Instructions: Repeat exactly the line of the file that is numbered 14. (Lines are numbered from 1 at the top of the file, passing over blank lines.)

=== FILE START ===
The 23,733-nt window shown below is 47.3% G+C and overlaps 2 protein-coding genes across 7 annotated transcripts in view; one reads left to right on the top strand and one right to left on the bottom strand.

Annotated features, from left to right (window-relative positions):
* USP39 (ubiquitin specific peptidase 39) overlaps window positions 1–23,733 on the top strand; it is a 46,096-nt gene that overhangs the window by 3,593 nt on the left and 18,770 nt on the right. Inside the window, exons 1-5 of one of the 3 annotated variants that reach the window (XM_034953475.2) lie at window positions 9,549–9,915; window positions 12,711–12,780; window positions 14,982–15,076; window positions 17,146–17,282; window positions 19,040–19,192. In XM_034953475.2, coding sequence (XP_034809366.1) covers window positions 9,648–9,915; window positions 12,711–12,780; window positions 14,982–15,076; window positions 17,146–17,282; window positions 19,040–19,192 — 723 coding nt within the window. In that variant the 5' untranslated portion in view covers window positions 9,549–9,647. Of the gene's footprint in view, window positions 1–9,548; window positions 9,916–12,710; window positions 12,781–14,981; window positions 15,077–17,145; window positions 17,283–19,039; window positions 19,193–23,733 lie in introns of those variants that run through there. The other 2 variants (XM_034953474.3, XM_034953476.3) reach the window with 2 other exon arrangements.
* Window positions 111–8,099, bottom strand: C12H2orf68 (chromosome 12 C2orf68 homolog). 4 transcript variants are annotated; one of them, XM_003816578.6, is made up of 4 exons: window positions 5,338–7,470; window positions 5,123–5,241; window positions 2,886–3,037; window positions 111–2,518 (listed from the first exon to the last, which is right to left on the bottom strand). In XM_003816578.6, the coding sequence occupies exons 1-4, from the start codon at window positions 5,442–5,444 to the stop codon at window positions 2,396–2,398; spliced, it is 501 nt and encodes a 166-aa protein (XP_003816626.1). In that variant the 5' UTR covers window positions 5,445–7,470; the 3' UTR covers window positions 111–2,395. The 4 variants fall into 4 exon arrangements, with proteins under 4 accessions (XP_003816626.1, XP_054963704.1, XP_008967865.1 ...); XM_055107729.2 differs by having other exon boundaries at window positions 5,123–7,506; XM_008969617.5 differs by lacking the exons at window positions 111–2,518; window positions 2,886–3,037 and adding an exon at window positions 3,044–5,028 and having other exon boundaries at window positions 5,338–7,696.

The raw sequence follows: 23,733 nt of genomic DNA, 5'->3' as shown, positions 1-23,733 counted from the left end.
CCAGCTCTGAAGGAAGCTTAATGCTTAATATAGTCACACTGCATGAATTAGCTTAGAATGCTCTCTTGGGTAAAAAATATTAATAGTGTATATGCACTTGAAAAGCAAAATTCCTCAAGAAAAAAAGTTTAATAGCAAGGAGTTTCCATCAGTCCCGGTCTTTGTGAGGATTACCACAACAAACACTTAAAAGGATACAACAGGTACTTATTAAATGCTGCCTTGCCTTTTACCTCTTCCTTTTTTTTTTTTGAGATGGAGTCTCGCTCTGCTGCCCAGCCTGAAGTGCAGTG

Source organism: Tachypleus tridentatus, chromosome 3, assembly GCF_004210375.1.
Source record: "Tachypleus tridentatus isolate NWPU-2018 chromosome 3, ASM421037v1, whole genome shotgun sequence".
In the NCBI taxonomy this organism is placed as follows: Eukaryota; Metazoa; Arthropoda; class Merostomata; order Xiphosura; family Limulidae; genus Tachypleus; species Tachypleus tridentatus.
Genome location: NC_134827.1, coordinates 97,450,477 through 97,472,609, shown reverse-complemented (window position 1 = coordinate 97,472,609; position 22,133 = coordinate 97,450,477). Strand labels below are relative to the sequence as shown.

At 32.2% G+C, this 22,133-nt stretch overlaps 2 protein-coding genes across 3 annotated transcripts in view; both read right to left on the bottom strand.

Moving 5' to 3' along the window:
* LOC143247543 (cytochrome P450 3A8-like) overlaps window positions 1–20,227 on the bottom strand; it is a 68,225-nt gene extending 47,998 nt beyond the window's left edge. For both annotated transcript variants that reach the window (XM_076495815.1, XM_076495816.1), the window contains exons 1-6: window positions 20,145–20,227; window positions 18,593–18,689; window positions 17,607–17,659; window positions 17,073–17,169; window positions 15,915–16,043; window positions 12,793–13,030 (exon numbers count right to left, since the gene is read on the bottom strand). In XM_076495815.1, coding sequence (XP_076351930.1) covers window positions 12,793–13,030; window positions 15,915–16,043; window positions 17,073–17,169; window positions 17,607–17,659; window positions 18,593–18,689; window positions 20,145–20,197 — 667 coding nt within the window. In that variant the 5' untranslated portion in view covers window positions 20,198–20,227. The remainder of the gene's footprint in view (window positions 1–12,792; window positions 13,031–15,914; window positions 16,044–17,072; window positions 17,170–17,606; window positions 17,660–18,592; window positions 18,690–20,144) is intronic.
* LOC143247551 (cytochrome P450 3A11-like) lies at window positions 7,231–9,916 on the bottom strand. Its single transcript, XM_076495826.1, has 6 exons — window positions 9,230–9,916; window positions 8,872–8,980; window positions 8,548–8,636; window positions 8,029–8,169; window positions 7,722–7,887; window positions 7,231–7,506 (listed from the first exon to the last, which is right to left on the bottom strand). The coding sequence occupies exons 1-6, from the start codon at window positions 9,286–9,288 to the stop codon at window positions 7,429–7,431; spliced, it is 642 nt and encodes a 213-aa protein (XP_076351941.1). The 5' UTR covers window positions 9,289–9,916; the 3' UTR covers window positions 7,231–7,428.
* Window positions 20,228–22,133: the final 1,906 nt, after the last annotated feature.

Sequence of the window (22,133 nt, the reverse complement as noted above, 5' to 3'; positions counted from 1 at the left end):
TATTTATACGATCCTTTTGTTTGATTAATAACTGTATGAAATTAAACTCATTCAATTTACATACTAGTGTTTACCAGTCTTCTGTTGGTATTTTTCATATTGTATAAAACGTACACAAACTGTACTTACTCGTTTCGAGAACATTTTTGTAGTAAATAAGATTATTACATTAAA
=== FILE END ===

* LOC143247551 (cytochrome P450 3A11-like) lies at window positions 7,231–9,916 on the bottom strand. Its single transcript, XM_076495826.1, has 6 exons — window positions 9,230–9,916; window positions 8,872–8,980; window positions 8,548–8,636; window positions 8,029–8,169; window positions 7,722–7,887; window positions 7,231–7,506 (listed from the first exon to the last, which is right to left on the bottom strand). The coding sequence occupies exons 1-6, from the start codon at window positions 9,286–9,288 to the stop codon at window positions 7,429–7,431; spliced, it is 642 nt and encodes a 213-aa protein (XP_076351941.1). The 5' UTR covers window positions 9,289–9,916; the 3' UTR covers window positions 7,231–7,428.